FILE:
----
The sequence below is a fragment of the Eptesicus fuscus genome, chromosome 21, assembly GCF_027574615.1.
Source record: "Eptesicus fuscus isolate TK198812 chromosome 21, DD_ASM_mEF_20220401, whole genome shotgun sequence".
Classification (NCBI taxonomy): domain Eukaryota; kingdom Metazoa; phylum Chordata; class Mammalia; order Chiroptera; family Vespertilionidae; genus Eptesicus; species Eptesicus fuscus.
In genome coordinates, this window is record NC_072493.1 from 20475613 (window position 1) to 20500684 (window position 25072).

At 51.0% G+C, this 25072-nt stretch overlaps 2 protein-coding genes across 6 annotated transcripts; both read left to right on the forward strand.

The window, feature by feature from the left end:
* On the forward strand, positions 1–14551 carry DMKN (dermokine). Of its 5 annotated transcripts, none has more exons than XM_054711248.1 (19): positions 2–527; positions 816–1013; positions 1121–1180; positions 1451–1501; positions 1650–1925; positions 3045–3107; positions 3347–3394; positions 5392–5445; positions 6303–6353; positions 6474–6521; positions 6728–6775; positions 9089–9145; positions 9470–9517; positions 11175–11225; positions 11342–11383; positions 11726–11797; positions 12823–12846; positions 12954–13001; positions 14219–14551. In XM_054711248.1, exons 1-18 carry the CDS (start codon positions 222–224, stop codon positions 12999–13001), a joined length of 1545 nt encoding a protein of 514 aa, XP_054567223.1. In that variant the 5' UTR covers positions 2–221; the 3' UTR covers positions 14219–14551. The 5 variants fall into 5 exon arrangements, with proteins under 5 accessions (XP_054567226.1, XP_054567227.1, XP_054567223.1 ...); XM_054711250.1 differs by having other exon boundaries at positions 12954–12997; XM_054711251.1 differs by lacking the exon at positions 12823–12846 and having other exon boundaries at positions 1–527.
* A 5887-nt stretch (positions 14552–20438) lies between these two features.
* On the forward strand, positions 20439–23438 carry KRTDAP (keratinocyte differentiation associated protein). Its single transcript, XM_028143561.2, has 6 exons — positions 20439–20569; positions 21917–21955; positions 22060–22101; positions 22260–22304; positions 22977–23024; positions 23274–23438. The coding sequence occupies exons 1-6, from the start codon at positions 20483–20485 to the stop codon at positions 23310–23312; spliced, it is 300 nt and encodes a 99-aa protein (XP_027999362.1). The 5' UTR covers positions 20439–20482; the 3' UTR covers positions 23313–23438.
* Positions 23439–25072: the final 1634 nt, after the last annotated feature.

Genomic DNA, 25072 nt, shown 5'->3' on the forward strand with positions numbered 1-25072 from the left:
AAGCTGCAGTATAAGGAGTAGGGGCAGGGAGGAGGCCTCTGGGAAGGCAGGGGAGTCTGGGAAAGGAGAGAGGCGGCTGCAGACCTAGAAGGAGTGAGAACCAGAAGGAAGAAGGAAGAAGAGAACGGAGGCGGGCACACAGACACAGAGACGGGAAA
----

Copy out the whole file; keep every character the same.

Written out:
The sequence below is a fragment of the Eptesicus fuscus genome, chromosome 21, assembly GCF_027574615.1.
Source record: "Eptesicus fuscus isolate TK198812 chromosome 21, DD_ASM_mEF_20220401, whole genome shotgun sequence".
Classification (NCBI taxonomy): domain Eukaryota; kingdom Metazoa; phylum Chordata; class Mammalia; order Chiroptera; family Vespertilionidae; genus Eptesicus; species Eptesicus fuscus.
In genome coordinates, this window is record NC_072493.1 from 20475613 (window position 1) to 20500684 (window position 25072).

At 51.0% G+C, this 25072-nt stretch overlaps 2 protein-coding genes across 6 annotated transcripts; both read left to right on the forward strand.

The window, feature by feature from the left end:
* On the forward strand, positions 1–14551 carry DMKN (dermokine). Of its 5 annotated transcripts, none has more exons than XM_054711248.1 (19): positions 2–527; positions 816–1013; positions 1121–1180; positions 1451–1501; positions 1650–1925; positions 3045–3107; positions 3347–3394; positions 5392–5445; positions 6303–6353; positions 6474–6521; positions 6728–6775; positions 9089–9145; positions 9470–9517; positions 11175–11225; positions 11342–11383; positions 11726–11797; positions 12823–12846; positions 12954–13001; positions 14219–14551. In XM_054711248.1, exons 1-18 carry the CDS (start codon positions 222–224, stop codon positions 12999–13001), a joined length of 1545 nt encoding a protein of 514 aa, XP_054567223.1. In that variant the 5' UTR covers positions 2–221; the 3' UTR covers positions 14219–14551. The 5 variants fall into 5 exon arrangements, with proteins under 5 accessions (XP_054567226.1, XP_054567227.1, XP_054567223.1 ...); XM_054711250.1 differs by having other exon boundaries at positions 12954–12997; XM_054711251.1 differs by lacking the exon at positions 12823–12846 and having other exon boundaries at positions 1–527.
* A 5887-nt stretch (positions 14552–20438) lies between these two features.
* On the forward strand, positions 20439–23438 carry KRTDAP (keratinocyte differentiation associated protein). Its single transcript, XM_028143561.2, has 6 exons — positions 20439–20569; positions 21917–21955; positions 22060–22101; positions 22260–22304; positions 22977–23024; positions 23274–23438. The coding sequence occupies exons 1-6, from the start codon at positions 20483–20485 to the stop codon at positions 23310–23312; spliced, it is 300 nt and encodes a 99-aa protein (XP_027999362.1). The 5' UTR covers positions 20439–20482; the 3' UTR covers positions 23313–23438.
* Positions 23439–25072: the final 1634 nt, after the last annotated feature.

Genomic DNA, 25072 nt, shown 5'->3' on the forward strand with positions numbered 1-25072 from the left:
AAGCTGCAGTATAAGGAGTAGGGGCAGGGAGGAGGCCTCTGGGAAGGCAGGGGAGTCTGGGAAAGGAGAGAGGCGGCTGCAGACCTAGAAGGAGTGAGAACCAGAAGGAAGAAGGAAGAAGAGAACGGAGGCGGGCACACAGACACAGAGACGGGAAA